By Kristen Fanarakis
January 22, 2015 at 5:00 am ET
Last week the Swiss National Bank unexpectedly dropped the currency peg they’ve maintained since 2011, a move that bankrupted several retail foreign exchange (FX) brokerages abroad, nearly bankrupted one here in the U.S. and cost investors millions, though more likely billions of dollars, across the globe. Most professional investors understand the significant risks involved with investing in the largely unregulated global currency market. The regulatory outlook at the institutional level on a global scale is mixed given the complexities and numerous parties involved. The lack of coordinated regulation contributes to the longstanding reputation of FX as the Wild West among investors, something the recent alleged rate rigging scandals has only reinforced. If regulators want to truly protect investors though, they need to broadly re-examine the rules and practices as they relate to retail FX trading.
Currency trading was once the isolated to institutional and corporate managers, but has been one of the fastest growing segments of the asset management industry in the last ten years as investors are lured by the promise of high returns with small cash outlays. Dodd-Frank reduced the amount of leverage retail investors can take to 50:1, but it did nothing to address the suitability of these transactions for average investors. Many retail investors simply don’t truly understand the volatile nature and risks associated with trading currencies. Though they would have learned the hard way when they could not exit losing positions at their desired price last week.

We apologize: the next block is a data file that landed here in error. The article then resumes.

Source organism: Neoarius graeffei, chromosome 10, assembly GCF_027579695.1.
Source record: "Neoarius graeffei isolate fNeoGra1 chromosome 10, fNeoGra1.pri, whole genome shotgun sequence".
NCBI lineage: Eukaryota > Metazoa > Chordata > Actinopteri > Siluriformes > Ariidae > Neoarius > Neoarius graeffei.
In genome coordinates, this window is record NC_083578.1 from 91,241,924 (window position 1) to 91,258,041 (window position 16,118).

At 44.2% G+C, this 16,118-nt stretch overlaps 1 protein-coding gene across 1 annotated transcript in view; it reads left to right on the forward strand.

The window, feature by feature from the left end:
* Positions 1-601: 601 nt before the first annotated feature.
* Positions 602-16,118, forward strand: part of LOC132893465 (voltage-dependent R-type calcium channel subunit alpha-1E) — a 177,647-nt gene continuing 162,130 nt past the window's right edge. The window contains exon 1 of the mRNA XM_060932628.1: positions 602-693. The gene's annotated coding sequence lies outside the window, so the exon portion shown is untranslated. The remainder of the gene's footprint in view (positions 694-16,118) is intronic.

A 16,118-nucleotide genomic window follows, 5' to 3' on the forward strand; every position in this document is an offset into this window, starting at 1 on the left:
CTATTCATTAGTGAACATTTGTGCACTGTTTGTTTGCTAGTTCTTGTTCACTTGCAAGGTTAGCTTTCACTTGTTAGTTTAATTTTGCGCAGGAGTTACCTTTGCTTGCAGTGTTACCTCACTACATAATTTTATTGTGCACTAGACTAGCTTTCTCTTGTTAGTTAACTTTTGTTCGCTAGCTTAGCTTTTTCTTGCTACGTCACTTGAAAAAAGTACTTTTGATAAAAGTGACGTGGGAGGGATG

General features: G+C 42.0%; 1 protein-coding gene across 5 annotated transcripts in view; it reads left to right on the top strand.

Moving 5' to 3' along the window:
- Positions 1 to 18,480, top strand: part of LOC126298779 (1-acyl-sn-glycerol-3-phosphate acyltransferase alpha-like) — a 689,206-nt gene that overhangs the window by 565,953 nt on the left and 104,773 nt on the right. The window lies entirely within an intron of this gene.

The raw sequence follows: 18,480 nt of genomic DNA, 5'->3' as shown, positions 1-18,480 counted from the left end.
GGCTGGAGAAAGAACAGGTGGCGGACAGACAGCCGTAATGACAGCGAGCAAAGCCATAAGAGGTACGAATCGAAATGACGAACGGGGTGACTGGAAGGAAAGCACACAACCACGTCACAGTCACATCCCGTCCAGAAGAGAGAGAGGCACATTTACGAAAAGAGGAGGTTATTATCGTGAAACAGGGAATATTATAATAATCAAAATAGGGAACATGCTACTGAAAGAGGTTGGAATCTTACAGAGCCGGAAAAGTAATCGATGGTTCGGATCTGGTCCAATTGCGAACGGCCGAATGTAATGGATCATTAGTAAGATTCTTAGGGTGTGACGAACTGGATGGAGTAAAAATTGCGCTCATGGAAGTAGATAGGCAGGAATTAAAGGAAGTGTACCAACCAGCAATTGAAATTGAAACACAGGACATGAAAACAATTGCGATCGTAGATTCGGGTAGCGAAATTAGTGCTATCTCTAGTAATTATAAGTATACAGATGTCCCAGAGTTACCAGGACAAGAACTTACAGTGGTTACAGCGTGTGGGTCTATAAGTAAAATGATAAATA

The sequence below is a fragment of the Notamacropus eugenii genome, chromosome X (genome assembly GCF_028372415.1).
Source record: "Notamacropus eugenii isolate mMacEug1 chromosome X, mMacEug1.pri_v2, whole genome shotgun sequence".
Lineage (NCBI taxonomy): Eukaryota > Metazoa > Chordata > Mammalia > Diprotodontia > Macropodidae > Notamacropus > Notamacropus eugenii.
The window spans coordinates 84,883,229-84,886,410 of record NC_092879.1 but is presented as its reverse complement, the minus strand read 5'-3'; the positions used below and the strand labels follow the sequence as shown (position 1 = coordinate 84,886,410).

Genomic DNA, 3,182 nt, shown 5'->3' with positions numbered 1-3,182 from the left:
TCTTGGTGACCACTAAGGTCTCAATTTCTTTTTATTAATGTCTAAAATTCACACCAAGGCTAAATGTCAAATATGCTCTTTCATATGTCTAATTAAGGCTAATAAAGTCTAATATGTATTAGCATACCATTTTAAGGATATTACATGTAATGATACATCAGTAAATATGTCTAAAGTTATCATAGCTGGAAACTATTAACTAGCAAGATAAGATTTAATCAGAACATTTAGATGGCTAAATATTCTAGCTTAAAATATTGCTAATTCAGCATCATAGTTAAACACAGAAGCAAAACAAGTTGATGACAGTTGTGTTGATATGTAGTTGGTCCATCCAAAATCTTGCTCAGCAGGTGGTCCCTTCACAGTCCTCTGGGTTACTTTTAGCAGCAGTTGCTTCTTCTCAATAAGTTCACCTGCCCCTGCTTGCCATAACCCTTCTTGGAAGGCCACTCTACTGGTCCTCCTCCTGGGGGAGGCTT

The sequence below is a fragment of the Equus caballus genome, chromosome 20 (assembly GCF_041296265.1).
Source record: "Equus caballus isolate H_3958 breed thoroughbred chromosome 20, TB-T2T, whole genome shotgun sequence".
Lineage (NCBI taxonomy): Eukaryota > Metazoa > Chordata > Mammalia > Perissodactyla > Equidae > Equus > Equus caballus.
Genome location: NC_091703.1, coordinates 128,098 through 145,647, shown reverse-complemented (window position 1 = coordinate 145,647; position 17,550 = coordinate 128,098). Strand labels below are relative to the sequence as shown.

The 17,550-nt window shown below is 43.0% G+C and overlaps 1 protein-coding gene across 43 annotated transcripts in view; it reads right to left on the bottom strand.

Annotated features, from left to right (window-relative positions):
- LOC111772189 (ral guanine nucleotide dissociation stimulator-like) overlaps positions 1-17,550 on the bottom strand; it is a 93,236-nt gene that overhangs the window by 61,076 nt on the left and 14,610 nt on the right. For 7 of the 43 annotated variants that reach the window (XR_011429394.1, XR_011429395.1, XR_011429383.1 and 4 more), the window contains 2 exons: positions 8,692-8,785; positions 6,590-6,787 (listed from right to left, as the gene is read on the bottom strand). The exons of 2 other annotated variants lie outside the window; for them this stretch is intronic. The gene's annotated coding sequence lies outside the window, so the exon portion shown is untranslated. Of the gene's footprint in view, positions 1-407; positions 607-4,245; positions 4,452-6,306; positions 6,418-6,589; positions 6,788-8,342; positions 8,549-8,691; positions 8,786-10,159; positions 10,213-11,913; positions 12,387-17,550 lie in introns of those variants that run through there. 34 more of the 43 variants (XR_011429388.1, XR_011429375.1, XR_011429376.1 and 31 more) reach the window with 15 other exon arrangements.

Disclosing risks, however, is not the same as understanding risks. The FCA the UK’s main regulator, requires investors to take an “appropriateness test.” This is an exam-like questionnaire tailored to the asset or investment. Here in the U.S. an accredited investor is deemed to be financially sophisticated based solely on their net worth. It does not measure actual financial sophistication. FXCM, the retail brokerage firm here in the U.S. that had to be rescued by Jefferies due to the $300M capital shortfall created by losses in the wake of the SNB move, previously reported that 68% of its investor accounts are not profitable. One doesn’t need to be an accredited investor to trade FX, but it is clear the majority of retail FX investors do not understand the risks they are undertaking. FX traders on this platform can also fund their investment account with cash or a credit card. Even Las Vegas casinos prohibit the use of credit cards to fund gambling activity.
Losses related to the Swiss franc will likely continue to mount over the coming weeks and months, and stories of individuals wiped out from the move will fade. In order for the government and regulators to best serve the public they are tasked to protect, they need to move beyond investigations based on what will generate the best headlines. The NFA, National Futures Association, announced late yesterday it would be reviewing the leverage limits on foreign currency trades, but this addresses only a portion of the problem. Prohibiting investors from funding investment accounts with credit cards, reviewing the standards of investments only available to accredited investors and creating better standards to determine the appropriateness of an investment for individual are all changes that would more effectively protect investors and their retirement savings than simply lowering leverage limits.
Kristen Fanarakis is the Assistant Director at the Center for Financial Policy at the University of Maryland’s Robert H. Smith School of Business